In a new verdict from a New York federal court, Sam Bankman-Fried, 31, also known as SBF, the co-founder and former CEO of the defunct cryptocurrency exchange FTX, was convicted on several charges. After a trial lasting several weeks, a jury of 12 found Bankman-Fried guilty of all seven charges he faced, including fraud and conspiracy, in the wake of the exchange’s collapse and the significant financial losses to its customers.
The trial, which highlighted allegations of an $8 billion misappropriation from FTX customer funds, concluded with the jury delivering a verdict in less than five hours of deliberation. The sentencing for Bankman-Fried is scheduled for late March of 2024, and there is an expectation of an appeal from his defense team, which had previously raised concerns about certain decisions made by U.S. District Judge Lewis Kaplan throughout the proceedings.
Once a prominent figure in the cryptocurrency industry, Bankman-Fried’s conviction aligns him with other high-profile financial crime convictions in U.S. history. The trial exposed how customer funds were allegedly redirected from FTX to a hedge fund managed by Bankman-Fried, Alameda Research. The prosecution asserted that these funds were used for a variety of purposes, including loans to executives and political donations aimed at influencing cryptocurrency legislation in favor of his business interests.
SBF was charged with a multitude of crimes in his mismanagement of customer funds stored through the crypto exchange, funneling money to himself and his family. Around $8 billion dollars were estimated to be missing from customer funds, which eventually led to the company going bankrupt in November of 2022 after being initially founded in 2019 with the promise of protecting customers’ financial assets and allowing them to exchange them freely.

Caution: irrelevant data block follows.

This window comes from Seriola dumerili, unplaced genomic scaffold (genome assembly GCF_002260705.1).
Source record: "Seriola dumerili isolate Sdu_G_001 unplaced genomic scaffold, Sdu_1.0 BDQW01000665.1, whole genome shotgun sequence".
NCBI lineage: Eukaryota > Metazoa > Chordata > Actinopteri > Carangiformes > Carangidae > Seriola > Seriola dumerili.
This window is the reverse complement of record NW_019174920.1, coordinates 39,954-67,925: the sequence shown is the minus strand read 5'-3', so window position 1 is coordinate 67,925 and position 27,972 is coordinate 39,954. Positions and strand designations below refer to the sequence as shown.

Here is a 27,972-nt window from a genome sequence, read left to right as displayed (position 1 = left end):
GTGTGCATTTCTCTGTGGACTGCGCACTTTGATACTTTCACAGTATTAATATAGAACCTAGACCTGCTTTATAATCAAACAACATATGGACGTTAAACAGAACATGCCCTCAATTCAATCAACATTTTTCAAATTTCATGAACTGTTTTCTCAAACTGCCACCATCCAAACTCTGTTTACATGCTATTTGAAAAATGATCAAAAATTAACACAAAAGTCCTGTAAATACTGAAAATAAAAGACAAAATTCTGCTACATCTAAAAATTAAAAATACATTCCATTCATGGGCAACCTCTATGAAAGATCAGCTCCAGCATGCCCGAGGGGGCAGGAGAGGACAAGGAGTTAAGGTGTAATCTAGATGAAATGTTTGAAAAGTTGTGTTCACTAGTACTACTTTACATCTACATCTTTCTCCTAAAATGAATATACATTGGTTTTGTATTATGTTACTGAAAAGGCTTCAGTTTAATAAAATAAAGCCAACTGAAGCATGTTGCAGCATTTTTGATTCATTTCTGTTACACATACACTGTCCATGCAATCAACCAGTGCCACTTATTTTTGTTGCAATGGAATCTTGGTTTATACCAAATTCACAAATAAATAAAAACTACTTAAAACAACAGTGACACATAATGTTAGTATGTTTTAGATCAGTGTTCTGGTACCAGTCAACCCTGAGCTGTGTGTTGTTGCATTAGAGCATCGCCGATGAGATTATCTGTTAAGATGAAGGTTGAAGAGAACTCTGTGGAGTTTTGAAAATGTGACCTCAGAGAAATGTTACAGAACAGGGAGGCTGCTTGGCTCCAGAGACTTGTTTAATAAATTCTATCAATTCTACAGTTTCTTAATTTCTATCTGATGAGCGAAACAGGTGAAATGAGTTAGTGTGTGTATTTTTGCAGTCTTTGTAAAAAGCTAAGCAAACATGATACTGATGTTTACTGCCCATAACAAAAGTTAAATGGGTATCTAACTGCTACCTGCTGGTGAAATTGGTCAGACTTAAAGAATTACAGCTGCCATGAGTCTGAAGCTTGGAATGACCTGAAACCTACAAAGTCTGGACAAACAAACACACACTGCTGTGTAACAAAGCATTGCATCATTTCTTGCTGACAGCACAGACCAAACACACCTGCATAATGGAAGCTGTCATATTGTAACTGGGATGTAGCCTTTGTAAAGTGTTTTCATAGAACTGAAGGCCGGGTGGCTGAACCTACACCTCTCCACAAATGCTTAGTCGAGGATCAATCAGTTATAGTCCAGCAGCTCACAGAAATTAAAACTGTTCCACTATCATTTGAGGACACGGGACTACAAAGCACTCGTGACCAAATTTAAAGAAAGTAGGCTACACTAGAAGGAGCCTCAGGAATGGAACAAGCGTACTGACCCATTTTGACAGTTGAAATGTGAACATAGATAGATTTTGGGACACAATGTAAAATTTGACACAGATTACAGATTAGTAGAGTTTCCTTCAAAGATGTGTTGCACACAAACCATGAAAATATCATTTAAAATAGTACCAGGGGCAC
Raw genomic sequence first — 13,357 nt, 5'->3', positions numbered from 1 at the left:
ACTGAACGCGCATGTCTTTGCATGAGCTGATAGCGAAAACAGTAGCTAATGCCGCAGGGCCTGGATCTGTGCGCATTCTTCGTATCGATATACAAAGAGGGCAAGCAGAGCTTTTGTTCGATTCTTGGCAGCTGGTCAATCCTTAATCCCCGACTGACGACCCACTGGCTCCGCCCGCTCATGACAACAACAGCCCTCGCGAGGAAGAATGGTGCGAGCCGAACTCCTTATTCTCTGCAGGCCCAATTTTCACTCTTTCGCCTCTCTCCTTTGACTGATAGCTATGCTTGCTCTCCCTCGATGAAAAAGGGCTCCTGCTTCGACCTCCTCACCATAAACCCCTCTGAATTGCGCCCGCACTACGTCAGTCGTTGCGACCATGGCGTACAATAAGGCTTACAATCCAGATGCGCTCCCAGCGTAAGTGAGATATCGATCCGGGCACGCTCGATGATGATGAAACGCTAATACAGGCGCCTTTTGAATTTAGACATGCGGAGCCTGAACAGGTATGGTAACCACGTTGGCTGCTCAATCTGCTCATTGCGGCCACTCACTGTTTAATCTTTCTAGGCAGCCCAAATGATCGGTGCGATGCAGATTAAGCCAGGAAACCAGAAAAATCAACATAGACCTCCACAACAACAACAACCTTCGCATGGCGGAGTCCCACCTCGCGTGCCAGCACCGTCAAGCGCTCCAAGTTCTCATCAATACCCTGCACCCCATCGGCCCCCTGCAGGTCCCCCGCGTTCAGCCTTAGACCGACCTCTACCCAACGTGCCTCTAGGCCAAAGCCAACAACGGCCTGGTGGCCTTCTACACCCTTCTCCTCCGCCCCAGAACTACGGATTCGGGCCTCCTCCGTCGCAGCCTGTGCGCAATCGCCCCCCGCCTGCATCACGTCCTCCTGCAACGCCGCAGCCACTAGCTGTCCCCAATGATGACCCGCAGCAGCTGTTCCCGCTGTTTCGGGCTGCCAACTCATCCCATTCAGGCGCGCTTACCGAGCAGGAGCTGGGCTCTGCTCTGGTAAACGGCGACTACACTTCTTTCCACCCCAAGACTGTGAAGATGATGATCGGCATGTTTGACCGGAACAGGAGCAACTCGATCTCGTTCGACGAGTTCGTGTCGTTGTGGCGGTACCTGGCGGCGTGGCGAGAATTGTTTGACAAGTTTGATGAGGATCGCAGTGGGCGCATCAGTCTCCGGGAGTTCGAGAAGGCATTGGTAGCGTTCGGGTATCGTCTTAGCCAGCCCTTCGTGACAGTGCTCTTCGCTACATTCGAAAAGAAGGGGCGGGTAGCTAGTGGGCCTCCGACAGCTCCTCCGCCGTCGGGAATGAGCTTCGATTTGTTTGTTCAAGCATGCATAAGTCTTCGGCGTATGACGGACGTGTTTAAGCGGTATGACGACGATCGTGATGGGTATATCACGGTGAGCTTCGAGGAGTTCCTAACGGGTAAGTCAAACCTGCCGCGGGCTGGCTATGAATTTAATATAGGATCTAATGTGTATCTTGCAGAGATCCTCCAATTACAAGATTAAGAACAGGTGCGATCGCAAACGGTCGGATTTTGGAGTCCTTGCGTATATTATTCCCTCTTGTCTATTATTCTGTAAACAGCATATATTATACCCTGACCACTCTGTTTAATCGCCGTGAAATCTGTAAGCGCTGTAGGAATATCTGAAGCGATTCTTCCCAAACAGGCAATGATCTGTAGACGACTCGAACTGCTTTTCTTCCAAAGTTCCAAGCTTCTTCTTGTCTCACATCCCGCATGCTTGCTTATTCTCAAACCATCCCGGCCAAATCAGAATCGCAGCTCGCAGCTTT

The company advertised itself using many pathways, including through the endorsement of several “A-list” celebrities and figures, as well as prominent members of some online financial institutions often involved in crypto spheres. Expensive FTX ads were also taken out in a number of instances including Super Bowl ads and stadium sponsorship. Prosecutors outlined the embezzlement as a “pyramid of deceit” over the years of operation of the exchange that collapsed upon SBF when the market turned and his fraud was revealed. SBF had originally pled not guilty to the charges.
After deliberation was set in motion by a judge, SBF was found guilty of today by a jury of his peers in a NY federal court on these counts:
- Count one: Wire fraud on customers of FTX
- Count two: Conspiracy to commit wire fraud on customers of FTX
- Count three: Wire fraud on Alameda Research lenders
- Count four: Conspiracy to commit wire fraud on lenders to Alameda Research
- Count five: Conspiracy to commit securities fraud on investors in FTX
- Count six: Conspiracy to commit commodities fraud on customers of FTX
- Count seven: Conspiracy to commit money laundering
As opposed to bank customers, FTX depositors weren’t protected by a federal insurance fund in the case that their money was lost. Moreover, beyond his embezzlement, SBF’s other company had been quietly withdrawing deposits to pay back lenders, supporting company executives’ expensive habits, gambling in international cryptocurrency markets, and contributing millions of dollars to U.S. politicians’ campaigns.